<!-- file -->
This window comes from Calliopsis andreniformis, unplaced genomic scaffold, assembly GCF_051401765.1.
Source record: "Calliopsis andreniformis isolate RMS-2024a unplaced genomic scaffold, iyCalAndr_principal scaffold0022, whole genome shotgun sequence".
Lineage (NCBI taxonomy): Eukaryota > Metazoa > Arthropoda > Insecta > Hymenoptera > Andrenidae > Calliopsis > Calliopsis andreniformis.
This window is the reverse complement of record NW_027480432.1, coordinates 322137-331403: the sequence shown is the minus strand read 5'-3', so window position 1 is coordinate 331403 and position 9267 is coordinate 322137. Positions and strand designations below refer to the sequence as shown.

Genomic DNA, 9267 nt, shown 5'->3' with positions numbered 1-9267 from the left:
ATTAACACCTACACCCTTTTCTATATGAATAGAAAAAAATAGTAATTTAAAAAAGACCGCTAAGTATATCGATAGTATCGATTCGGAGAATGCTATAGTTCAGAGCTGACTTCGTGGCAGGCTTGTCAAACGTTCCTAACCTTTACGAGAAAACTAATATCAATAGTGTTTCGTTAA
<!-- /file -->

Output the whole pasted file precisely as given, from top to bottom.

This window comes from Calliopsis andreniformis, unplaced genomic scaffold, assembly GCF_051401765.1.
Source record: "Calliopsis andreniformis isolate RMS-2024a unplaced genomic scaffold, iyCalAndr_principal scaffold0022, whole genome shotgun sequence".
Lineage (NCBI taxonomy): Eukaryota > Metazoa > Arthropoda > Insecta > Hymenoptera > Andrenidae > Calliopsis > Calliopsis andreniformis.
This window is the reverse complement of record NW_027480432.1, coordinates 322137-331403: the sequence shown is the minus strand read 5'-3', so window position 1 is coordinate 331403 and position 9267 is coordinate 322137. Positions and strand designations below refer to the sequence as shown.

Genomic DNA, 9267 nt, shown 5'->3' with positions numbered 1-9267 from the left:
ATTAACACCTACACCCTTTTCTATATGAATAGAAAAAAATAGTAATTTAAAAAAGACCGCTAAGTATATCGATAGTATCGATTCGGAGAATGCTATAGTTCAGAGCTGACTTCGTGGCAGGCTTGTCAAACGTTCCTAACCTTTACGAGAAAACTAATATCAATAGTGTTTCGTTAA